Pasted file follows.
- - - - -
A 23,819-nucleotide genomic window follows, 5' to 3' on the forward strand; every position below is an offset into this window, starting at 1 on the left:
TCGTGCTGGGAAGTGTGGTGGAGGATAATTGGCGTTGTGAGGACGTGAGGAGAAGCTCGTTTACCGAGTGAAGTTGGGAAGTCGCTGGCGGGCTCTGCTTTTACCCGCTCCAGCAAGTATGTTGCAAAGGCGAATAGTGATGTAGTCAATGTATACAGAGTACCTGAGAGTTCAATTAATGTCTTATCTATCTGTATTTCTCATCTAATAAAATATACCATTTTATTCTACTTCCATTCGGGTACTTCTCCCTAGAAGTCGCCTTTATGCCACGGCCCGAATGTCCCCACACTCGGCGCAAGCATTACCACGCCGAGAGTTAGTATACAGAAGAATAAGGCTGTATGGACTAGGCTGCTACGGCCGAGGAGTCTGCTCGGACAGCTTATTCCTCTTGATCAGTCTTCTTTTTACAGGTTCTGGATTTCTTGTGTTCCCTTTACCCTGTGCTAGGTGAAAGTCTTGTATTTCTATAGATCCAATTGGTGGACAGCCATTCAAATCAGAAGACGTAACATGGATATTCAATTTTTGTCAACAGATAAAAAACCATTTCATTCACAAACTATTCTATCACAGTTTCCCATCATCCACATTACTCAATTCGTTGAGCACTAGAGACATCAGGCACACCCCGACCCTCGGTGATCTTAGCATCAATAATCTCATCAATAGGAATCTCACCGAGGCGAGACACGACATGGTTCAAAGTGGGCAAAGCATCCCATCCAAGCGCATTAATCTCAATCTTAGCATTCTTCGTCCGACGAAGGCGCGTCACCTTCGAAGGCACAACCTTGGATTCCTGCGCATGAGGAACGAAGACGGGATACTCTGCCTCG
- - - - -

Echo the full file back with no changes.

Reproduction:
A 23,819-nucleotide genomic window follows, 5' to 3' on the forward strand; every position below is an offset into this window, starting at 1 on the left:
TCGTGCTGGGAAGTGTGGTGGAGGATAATTGGCGTTGTGAGGACGTGAGGAGAAGCTCGTTTACCGAGTGAAGTTGGGAAGTCGCTGGCGGGCTCTGCTTTTACCCGCTCCAGCAAGTATGTTGCAAAGGCGAATAGTGATGTAGTCAATGTATACAGAGTACCTGAGAGTTCAATTAATGTCTTATCTATCTGTATTTCTCATCTAATAAAATATACCATTTTATTCTACTTCCATTCGGGTACTTCTCCCTAGAAGTCGCCTTTATGCCACGGCCCGAATGTCCCCACACTCGGCGCAAGCATTACCACGCCGAGAGTTAGTATACAGAAGAATAAGGCTGTATGGACTAGGCTGCTACGGCCGAGGAGTCTGCTCGGACAGCTTATTCCTCTTGATCAGTCTTCTTTTTACAGGTTCTGGATTTCTTGTGTTCCCTTTACCCTGTGCTAGGTGAAAGTCTTGTATTTCTATAGATCCAATTGGTGGACAGCCATTCAAATCAGAAGACGTAACATGGATATTCAATTTTTGTCAACAGATAAAAAACCATTTCATTCACAAACTATTCTATCACAGTTTCCCATCATCCACATTACTCAATTCGTTGAGCACTAGAGACATCAGGCACACCCCGACCCTCGGTGATCTTAGCATCAATAATCTCATCAATAGGAATCTCACCGAGGCGAGACACGACATGGTTCAAAGTGGGCAAAGCATCCCATCCAAGCGCATTAATCTCAATCTTAGCATTCTTCGTCCGACGAAGGCGCGTCACCTTCGAAGGCACAACCTTGGATTCCTGCGCATGAGGAACGAAGACGGGATACTCTGCCTCG